Winter months can be hazardous for your heart health. In fact, there is some evidence of a higher incidence of cardiovascular events in the winter. At the Lown Group, we are very aware of these higher risks as well as the obstacles to maintaining good heart health during the winter months. Let me explain the reasons why there are more cardiovascular events during the winter season:
Weather. Cold weather causes blood vessels to constrict and this can increase blood pressure. In addition, blood may be more likely to clot, and this can be exacerbated by dehydration. Cold, dry air and dry heat increase the likelihood of dehydration, and people are less likely to take in enough fluids when the weather is cold.
Stress and Depression. We know that stress plays a role in cardiovascular events, and winter stress can be explained by several coincidental issues. Short days, long nights, lack of sunlight, and end of the year stressors – such as family, finances, holidays, and isolation – can all contribute to mood changes, depression, and heightened stress.
Food. The food we eat is diﬀerent during the winter months. We tend to look for comfort foods that are salt – loaded and high in energy – dense carbohydrates.
Exercise. People tend to exercise less during the winter. Energy levels are lower and the shorter days and longer nights add to fatigue and diminished motivation. However, we also tend to overexert ourselves at times when it is most dangerous – such as shoveling early in the morning after a snowstorm. Many people add an exercise routine or gym membership to their New Year’s resolutions, but there is a tendency to do too much too quickly rather than gradual, consistent exercise.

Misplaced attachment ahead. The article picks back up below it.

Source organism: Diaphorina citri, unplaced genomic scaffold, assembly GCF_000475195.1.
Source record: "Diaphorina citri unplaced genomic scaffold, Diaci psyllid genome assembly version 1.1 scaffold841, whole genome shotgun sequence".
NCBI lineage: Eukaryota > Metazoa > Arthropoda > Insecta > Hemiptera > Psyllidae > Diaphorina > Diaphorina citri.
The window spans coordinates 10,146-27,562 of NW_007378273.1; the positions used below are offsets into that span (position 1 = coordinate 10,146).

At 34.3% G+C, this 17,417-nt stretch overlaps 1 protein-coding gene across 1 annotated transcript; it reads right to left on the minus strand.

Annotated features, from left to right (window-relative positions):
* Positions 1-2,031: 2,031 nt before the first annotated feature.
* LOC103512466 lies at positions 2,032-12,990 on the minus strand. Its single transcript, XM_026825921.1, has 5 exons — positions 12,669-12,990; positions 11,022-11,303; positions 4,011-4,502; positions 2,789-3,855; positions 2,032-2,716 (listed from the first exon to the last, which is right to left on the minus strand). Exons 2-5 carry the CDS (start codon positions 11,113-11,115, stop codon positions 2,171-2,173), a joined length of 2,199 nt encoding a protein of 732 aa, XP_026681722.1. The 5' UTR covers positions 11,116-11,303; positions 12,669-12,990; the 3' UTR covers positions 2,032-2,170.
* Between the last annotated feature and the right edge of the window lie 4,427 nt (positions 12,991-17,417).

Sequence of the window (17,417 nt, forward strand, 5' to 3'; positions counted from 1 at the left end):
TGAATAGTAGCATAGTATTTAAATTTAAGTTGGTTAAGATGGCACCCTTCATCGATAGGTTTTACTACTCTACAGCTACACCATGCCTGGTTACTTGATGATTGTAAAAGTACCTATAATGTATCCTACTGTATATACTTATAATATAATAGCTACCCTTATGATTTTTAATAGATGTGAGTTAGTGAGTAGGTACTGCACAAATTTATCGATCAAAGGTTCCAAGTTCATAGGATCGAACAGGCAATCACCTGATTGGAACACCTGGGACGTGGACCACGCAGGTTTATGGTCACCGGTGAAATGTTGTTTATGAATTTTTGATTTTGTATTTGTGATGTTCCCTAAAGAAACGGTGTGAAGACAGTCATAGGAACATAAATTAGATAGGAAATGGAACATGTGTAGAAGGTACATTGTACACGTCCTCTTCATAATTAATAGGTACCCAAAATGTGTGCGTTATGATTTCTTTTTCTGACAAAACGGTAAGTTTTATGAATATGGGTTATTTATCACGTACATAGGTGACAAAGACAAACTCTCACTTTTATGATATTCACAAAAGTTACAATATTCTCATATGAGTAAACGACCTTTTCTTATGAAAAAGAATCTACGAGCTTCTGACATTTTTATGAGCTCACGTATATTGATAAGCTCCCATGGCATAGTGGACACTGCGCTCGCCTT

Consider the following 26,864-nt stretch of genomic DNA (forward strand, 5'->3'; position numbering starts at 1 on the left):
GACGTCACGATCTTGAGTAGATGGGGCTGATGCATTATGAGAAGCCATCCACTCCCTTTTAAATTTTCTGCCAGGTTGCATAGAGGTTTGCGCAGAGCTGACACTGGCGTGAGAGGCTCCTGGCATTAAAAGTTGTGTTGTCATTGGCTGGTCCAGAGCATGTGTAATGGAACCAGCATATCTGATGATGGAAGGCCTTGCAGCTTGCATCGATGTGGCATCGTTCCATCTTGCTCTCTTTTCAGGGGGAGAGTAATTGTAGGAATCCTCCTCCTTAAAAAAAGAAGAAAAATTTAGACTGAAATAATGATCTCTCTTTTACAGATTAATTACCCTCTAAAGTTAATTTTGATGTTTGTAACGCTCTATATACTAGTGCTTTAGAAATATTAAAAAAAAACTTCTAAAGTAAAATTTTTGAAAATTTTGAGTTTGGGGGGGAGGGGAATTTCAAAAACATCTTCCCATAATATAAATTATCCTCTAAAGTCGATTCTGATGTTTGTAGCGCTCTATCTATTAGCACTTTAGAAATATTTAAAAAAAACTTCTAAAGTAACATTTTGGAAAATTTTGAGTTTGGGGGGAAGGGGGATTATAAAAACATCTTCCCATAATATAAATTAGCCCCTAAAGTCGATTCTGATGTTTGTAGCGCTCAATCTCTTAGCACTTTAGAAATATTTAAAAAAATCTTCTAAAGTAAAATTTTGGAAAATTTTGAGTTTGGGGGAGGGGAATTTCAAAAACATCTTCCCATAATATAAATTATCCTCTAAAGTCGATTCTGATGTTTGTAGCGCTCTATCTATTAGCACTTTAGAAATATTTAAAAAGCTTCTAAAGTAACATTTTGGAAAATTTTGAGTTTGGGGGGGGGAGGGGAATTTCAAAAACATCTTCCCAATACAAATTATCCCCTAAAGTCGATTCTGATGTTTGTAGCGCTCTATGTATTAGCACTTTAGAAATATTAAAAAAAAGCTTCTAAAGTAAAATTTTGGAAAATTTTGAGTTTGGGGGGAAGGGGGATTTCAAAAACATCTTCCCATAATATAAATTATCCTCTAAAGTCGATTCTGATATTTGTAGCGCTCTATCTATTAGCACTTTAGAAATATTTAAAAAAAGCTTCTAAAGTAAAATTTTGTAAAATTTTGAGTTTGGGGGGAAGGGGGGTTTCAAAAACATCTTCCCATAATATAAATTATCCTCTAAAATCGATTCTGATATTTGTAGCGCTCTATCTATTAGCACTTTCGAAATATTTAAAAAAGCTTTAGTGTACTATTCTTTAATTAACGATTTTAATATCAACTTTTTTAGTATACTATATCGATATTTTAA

Infections. Viral illnesses, like the ﬂu, may add to the risk of cardiac events. This is thought to be related to inflammation, which makes our blood vessels more vulnerable to cholesterol plaque rupture, causing blood clots to then form in blood vessels.
Despite the strain the winter months can put on your heart, there are some easy, effective steps you can take to winterize your heart health.
Dr. Bilchik was recently interviewed on CNN where he discussed the health hazards related to the recent heavy snow in the Northeast.
- Have an exercise plan and stick to it. Your exercise routine should be consistent, and it can help you prepare for the winter’s physical stressors such as shoveling.
- Be active socially. Socialize around an activity like dancing, walking, biking, or going to the gym. Don’t “meet to eat”, that is, your social activity should not be solely focused on food.
- Be aware of your calorie (energy) intake. Portion size, salt intake, and dehydration are all factors that can lead to poor heart health. Monitor your winter weight and your winter blood pressure.
- Avoid excessive alcohol consumption. This can create additional burdens to your heart health, because of its impact on depression, lack of energy and motivation, sleep interruption, and dehydration.
- Don’t ignore your symptoms. A pain in the arm or chest while shoveling may not be a muscle strain. If you notice an unusual symptom or soreness, it’s a good idea to check in with your doctor.